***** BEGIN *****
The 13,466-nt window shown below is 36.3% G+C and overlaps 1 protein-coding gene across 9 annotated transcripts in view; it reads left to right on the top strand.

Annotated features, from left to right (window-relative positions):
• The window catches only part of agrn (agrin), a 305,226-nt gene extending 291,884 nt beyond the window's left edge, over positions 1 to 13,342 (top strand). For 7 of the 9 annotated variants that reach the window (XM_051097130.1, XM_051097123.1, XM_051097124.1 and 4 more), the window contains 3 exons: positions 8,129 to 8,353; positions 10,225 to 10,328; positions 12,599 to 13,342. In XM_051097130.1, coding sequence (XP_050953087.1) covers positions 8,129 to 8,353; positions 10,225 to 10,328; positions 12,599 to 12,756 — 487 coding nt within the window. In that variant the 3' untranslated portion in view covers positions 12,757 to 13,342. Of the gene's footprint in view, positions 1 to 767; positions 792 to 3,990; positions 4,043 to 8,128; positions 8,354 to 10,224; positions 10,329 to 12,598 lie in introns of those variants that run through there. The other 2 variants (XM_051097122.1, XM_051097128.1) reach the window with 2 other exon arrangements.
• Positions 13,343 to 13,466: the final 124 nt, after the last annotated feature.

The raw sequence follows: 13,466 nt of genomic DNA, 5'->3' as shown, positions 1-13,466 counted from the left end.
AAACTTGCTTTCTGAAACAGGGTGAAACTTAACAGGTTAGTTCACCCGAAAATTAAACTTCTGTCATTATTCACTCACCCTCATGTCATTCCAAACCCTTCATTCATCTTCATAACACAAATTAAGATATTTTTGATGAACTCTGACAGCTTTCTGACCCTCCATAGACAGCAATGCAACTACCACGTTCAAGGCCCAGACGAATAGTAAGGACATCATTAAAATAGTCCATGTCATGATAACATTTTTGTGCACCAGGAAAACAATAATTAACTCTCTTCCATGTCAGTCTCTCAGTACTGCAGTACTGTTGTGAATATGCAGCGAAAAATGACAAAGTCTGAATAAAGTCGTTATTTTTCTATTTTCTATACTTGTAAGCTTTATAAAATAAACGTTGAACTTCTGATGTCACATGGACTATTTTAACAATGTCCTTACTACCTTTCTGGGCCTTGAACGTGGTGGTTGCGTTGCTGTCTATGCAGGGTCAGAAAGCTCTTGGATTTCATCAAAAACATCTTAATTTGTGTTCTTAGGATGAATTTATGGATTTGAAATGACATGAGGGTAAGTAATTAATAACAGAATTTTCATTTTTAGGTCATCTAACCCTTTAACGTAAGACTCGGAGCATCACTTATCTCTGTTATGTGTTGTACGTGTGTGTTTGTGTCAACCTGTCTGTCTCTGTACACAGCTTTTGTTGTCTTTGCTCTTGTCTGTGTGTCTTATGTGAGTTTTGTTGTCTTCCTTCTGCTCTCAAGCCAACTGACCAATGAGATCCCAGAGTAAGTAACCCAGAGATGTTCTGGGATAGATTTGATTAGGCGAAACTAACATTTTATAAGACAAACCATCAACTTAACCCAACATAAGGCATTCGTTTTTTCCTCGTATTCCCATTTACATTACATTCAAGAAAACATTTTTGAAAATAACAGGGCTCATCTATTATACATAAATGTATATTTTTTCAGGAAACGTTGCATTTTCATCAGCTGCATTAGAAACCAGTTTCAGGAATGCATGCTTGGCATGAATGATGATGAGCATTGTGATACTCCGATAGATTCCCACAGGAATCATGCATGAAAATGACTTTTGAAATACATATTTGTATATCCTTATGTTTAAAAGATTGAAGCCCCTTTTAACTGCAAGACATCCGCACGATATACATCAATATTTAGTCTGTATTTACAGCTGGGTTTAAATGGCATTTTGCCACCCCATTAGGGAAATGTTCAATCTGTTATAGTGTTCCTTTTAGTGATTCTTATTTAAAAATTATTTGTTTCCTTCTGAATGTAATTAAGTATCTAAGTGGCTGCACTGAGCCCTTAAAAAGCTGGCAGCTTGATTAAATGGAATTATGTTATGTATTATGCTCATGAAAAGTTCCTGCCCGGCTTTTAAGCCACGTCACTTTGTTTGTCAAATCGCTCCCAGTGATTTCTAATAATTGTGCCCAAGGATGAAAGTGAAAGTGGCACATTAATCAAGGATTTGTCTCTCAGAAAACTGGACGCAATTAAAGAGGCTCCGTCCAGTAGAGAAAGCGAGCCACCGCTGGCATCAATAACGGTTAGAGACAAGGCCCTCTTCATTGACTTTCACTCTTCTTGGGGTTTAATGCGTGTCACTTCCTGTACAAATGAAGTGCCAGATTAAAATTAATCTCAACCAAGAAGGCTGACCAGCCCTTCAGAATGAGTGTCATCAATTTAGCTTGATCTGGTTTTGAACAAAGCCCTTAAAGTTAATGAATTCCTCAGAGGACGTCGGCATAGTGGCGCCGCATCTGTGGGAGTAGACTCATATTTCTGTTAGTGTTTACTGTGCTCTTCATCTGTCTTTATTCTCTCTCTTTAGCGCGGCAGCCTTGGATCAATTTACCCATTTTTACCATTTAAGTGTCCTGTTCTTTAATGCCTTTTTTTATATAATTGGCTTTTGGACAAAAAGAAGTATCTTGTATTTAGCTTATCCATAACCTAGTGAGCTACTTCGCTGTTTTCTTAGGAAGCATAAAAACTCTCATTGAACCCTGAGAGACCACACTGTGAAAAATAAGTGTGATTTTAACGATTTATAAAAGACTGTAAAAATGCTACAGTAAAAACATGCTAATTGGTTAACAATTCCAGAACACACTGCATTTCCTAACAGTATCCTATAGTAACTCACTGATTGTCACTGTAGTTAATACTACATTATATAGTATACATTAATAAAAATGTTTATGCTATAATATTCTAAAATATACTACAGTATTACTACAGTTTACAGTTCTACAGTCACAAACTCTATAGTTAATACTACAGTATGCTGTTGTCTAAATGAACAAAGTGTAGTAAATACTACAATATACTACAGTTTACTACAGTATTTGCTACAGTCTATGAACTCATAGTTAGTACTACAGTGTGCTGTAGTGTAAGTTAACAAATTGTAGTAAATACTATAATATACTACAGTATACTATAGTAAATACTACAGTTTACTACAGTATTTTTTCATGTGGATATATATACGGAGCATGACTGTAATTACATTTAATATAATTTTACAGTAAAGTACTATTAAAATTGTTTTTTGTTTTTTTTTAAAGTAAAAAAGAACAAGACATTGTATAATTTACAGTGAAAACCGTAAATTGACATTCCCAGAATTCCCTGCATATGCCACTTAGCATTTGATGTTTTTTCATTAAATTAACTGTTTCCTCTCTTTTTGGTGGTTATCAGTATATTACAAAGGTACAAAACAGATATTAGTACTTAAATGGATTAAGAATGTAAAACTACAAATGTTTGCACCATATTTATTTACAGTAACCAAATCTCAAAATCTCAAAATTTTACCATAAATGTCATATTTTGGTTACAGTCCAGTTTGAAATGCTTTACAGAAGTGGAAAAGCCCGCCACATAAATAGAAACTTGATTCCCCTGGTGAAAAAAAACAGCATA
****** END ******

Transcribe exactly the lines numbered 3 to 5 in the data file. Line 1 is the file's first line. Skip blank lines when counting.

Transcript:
• The window catches only part of agrn (agrin), a 305,226-nt gene extending 291,884 nt beyond the window's left edge, over positions 1 to 13,342 (top strand). For 7 of the 9 annotated variants that reach the window (XM_051097130.1, XM_051097123.1, XM_051097124.1 and 4 more), the window contains 3 exons: positions 8,129 to 8,353; positions 10,225 to 10,328; positions 12,599 to 13,342. In XM_051097130.1, coding sequence (XP_050953087.1) covers positions 8,129 to 8,353; positions 10,225 to 10,328; positions 12,599 to 12,756 — 487 coding nt within the window. In that variant the 3' untranslated portion in view covers positions 12,757 to 13,342. Of the gene's footprint in view, positions 1 to 767; positions 792 to 3,990; positions 4,043 to 8,128; positions 8,354 to 10,224; positions 10,329 to 12,598 lie in introns of those variants that run through there. The other 2 variants (XM_051097122.1, XM_051097128.1) reach the window with 2 other exon arrangements.
• Positions 13,343 to 13,466: the final 124 nt, after the last annotated feature.

The raw sequence follows: 13,466 nt of genomic DNA, 5'->3' as shown, positions 1-13,466 counted from the left end.